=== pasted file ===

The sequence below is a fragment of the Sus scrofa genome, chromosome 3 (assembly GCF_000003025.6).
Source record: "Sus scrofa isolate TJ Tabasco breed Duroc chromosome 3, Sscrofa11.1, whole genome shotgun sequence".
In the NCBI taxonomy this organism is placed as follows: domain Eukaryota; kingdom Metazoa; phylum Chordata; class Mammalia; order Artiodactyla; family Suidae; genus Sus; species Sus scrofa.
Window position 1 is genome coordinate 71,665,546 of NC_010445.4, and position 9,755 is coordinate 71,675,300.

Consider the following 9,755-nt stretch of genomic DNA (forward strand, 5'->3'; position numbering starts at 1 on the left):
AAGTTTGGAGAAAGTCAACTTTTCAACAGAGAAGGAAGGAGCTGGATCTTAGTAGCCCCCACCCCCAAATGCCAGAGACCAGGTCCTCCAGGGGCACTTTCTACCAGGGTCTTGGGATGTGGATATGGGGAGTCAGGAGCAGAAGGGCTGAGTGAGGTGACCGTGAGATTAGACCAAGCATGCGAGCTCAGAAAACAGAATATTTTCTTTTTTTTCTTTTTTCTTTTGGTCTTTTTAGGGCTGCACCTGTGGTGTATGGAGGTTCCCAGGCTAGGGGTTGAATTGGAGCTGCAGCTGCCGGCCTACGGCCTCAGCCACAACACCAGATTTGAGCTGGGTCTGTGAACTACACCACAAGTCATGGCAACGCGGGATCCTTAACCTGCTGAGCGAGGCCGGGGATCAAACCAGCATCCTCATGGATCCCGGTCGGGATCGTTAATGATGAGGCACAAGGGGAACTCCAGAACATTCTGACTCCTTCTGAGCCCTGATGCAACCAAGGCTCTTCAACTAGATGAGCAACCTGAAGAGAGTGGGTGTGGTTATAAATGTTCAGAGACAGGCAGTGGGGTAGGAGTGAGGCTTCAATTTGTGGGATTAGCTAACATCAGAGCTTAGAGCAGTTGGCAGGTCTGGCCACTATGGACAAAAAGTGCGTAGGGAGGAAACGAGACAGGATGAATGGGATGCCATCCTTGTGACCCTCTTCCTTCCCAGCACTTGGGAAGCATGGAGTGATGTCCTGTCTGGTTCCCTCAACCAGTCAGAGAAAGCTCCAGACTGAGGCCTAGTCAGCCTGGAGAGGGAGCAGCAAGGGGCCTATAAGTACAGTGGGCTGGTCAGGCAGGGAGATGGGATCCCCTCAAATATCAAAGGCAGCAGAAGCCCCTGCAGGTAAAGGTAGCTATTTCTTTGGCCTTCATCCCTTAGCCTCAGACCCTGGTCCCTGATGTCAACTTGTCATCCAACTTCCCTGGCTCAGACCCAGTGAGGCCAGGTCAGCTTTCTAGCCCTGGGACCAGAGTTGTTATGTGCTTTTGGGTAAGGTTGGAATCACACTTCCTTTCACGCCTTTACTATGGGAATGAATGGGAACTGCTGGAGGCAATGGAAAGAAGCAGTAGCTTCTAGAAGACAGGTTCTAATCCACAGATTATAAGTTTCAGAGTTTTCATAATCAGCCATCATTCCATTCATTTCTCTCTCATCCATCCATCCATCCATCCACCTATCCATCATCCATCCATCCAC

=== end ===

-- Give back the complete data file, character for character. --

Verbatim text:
The sequence below is a fragment of the Sus scrofa genome, chromosome 3 (assembly GCF_000003025.6).
Source record: "Sus scrofa isolate TJ Tabasco breed Duroc chromosome 3, Sscrofa11.1, whole genome shotgun sequence".
In the NCBI taxonomy this organism is placed as follows: domain Eukaryota; kingdom Metazoa; phylum Chordata; class Mammalia; order Artiodactyla; family Suidae; genus Sus; species Sus scrofa.
Window position 1 is genome coordinate 71,665,546 of NC_010445.4, and position 9,755 is coordinate 71,675,300.

Consider the following 9,755-nt stretch of genomic DNA (forward strand, 5'->3'; position numbering starts at 1 on the left):
AAGTTTGGAGAAAGTCAACTTTTCAACAGAGAAGGAAGGAGCTGGATCTTAGTAGCCCCCACCCCCAAATGCCAGAGACCAGGTCCTCCAGGGGCACTTTCTACCAGGGTCTTGGGATGTGGATATGGGGAGTCAGGAGCAGAAGGGCTGAGTGAGGTGACCGTGAGATTAGACCAAGCATGCGAGCTCAGAAAACAGAATATTTTCTTTTTTTTCTTTTTTCTTTTGGTCTTTTTAGGGCTGCACCTGTGGTGTATGGAGGTTCCCAGGCTAGGGGTTGAATTGGAGCTGCAGCTGCCGGCCTACGGCCTCAGCCACAACACCAGATTTGAGCTGGGTCTGTGAACTACACCACAAGTCATGGCAACGCGGGATCCTTAACCTGCTGAGCGAGGCCGGGGATCAAACCAGCATCCTCATGGATCCCGGTCGGGATCGTTAATGATGAGGCACAAGGGGAACTCCAGAACATTCTGACTCCTTCTGAGCCCTGATGCAACCAAGGCTCTTCAACTAGATGAGCAACCTGAAGAGAGTGGGTGTGGTTATAAATGTTCAGAGACAGGCAGTGGGGTAGGAGTGAGGCTTCAATTTGTGGGATTAGCTAACATCAGAGCTTAGAGCAGTTGGCAGGTCTGGCCACTATGGACAAAAAGTGCGTAGGGAGGAAACGAGACAGGATGAATGGGATGCCATCCTTGTGACCCTCTTCCTTCCCAGCACTTGGGAAGCATGGAGTGATGTCCTGTCTGGTTCCCTCAACCAGTCAGAGAAAGCTCCAGACTGAGGCCTAGTCAGCCTGGAGAGGGAGCAGCAAGGGGCCTATAAGTACAGTGGGCTGGTCAGGCAGGGAGATGGGATCCCCTCAAATATCAAAGGCAGCAGAAGCCCCTGCAGGTAAAGGTAGCTATTTCTTTGGCCTTCATCCCTTAGCCTCAGACCCTGGTCCCTGATGTCAACTTGTCATCCAACTTCCCTGGCTCAGACCCAGTGAGGCCAGGTCAGCTTTCTAGCCCTGGGACCAGAGTTGTTATGTGCTTTTGGGTAAGGTTGGAATCACACTTCCTTTCACGCCTTTACTATGGGAATGAATGGGAACTGCTGGAGGCAATGGAAAGAAGCAGTAGCTTCTAGAAGACAGGTTCTAATCCACAGATTATAAGTTTCAGAGTTTTCATAATCAGCCATCATTCCATTCATTTCTCTCTCATCCATCCATCCATCCATCCACCTATCCATCATCCATCCATCCAC